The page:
1. The steady-state potency and selectivity of both compounds for iNOS over eNOS and nNOS are higher than indicated by the initial short-term (up to 30 min) inhibition experiments.
  2. Inhibition will develop relatively slowly. For example at an arginine concentration of 30 μM, which is in the physiological range, 1 μM (~0.2 μg ml−1), GW274150 would take ~100 min to reach half the maximum level of inhibition of iNOS. However, inhibition will be achieved more rapidly at higher concentrations of the compounds, up to a maximum rate of 0.42 min−1 with either compound, such that maximum inhibition would be achieved within 10 min.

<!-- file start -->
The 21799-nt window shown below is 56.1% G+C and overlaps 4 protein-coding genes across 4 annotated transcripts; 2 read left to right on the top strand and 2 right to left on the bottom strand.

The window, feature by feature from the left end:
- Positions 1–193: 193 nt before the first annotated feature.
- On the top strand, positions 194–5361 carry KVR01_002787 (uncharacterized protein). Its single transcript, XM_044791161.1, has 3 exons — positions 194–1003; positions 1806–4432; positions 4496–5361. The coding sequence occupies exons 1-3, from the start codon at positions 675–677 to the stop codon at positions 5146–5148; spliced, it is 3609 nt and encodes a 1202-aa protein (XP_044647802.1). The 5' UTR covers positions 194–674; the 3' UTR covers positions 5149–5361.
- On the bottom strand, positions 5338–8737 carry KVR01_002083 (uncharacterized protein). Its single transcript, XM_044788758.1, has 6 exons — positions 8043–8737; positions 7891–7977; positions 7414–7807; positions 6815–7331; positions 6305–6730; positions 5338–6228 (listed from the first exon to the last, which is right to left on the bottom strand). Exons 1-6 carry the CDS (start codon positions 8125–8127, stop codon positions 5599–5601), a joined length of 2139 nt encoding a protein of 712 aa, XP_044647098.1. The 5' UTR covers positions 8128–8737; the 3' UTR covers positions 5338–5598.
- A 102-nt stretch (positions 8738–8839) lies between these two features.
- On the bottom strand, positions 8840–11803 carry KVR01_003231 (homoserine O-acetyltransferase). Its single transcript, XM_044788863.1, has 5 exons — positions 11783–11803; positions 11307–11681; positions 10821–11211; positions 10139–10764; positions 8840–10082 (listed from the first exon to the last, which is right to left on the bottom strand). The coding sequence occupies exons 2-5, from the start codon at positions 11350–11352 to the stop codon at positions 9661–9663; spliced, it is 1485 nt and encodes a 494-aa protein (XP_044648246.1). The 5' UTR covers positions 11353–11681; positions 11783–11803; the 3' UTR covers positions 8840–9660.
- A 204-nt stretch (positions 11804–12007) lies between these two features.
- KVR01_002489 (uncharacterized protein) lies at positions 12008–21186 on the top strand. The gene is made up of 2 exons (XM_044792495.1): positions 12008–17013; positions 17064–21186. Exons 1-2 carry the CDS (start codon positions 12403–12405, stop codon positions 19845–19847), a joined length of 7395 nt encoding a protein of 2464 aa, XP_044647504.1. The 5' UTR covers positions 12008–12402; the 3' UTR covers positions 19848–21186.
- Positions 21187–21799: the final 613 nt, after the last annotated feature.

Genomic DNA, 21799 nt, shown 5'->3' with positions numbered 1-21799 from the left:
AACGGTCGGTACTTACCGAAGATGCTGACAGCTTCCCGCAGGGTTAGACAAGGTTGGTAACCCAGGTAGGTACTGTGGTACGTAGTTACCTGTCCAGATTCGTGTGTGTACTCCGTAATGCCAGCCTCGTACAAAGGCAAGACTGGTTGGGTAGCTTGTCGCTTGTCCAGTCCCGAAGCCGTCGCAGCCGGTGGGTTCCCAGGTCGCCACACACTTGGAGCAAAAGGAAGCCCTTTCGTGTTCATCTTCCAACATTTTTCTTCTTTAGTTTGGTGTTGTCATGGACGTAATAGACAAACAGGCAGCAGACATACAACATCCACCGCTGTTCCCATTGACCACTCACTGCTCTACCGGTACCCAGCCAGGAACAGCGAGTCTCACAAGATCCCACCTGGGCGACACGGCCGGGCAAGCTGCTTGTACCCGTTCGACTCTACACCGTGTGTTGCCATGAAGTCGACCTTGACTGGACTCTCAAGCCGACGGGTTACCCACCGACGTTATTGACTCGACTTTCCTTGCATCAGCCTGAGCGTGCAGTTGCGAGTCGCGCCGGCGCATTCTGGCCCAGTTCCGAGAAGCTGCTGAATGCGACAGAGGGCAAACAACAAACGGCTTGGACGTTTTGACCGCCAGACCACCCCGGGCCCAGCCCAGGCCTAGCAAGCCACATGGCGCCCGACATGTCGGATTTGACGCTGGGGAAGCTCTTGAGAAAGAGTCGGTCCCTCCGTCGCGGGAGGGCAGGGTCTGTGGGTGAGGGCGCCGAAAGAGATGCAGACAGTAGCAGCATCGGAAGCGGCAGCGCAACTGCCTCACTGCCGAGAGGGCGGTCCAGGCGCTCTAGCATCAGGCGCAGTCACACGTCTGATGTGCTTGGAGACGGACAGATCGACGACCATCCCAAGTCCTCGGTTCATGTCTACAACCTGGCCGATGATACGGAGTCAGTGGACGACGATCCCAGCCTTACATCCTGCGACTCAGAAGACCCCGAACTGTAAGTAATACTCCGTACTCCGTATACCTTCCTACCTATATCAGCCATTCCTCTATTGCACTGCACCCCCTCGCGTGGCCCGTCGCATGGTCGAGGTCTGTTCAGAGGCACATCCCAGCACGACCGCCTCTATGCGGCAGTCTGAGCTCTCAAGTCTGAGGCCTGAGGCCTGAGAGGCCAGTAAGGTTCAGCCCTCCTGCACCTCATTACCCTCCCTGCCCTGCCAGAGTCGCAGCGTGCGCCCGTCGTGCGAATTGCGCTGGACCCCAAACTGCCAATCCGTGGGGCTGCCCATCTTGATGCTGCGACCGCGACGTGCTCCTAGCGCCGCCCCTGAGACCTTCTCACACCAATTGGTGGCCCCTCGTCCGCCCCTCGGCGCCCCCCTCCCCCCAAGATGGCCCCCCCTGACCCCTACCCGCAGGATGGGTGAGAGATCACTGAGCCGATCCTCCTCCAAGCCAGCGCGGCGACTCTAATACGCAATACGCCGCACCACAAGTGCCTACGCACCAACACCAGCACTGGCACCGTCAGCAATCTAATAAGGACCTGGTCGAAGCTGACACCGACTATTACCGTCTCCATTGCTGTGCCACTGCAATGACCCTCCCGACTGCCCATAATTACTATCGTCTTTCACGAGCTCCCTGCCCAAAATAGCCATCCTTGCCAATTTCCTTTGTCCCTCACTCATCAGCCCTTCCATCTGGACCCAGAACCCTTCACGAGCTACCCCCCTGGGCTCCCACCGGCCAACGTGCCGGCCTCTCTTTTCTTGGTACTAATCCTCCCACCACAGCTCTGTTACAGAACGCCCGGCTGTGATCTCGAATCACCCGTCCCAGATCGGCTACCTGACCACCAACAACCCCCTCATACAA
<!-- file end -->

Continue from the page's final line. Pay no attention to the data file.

3. The duration of inhibition in vivo is predicted from these data to be longer than the pharmacokinetic half-life of the compounds. Given the lack of significant reversal of inhibition over 1 h, the duration of inhibition in vivo may be determined as much by the rate of iNOS turnover/resynthesis as by the pharmacokinetic half-life.

GW274150 and GW273629 are potent, highly selective iNOS inhibitors in cells and tissues

Consistent with the inhibition of iNOS isolated enzyme, inhibition of iNOS in intact J774 cells also proved to be time-dependent, reaching steady-state IC50 values of 0.2 μM (GW274150) and 1.3 μM (GW273629). Selective inhibition of iNOS vs eNOS and nNOS was observed in rat tissue preparations; however, because the iNOS rat aortic ring experiments were of rather short duration (15 min), these are likely to have underestimated the steady-state selectivity over eNOS and nNOS.